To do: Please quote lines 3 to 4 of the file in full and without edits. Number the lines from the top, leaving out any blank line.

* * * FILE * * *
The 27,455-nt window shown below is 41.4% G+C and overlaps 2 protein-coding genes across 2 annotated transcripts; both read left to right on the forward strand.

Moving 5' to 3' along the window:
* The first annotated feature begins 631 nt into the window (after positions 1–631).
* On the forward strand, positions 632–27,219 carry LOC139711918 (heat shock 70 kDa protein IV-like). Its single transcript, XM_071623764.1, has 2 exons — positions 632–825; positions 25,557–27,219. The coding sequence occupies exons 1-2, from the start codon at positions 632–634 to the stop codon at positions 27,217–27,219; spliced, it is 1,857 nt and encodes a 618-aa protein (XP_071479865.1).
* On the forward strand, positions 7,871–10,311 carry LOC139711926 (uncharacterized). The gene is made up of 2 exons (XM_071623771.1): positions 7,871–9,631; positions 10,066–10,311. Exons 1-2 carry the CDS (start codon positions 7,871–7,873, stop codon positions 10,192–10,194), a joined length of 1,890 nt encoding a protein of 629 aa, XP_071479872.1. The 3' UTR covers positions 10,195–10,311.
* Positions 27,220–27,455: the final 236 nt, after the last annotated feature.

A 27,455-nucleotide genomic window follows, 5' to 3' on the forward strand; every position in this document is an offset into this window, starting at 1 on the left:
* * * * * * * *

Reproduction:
* The first annotated feature begins 631 nt into the window (after positions 1–631).
* On the forward strand, positions 632–27,219 carry LOC139711918 (heat shock 70 kDa protein IV-like). Its single transcript, XM_071623764.1, has 2 exons — positions 632–825; positions 25,557–27,219. The coding sequence occupies exons 1-2, from the start codon at positions 632–634 to the stop codon at positions 27,217–27,219; spliced, it is 1,857 nt and encodes a 618-aa protein (XP_071479865.1).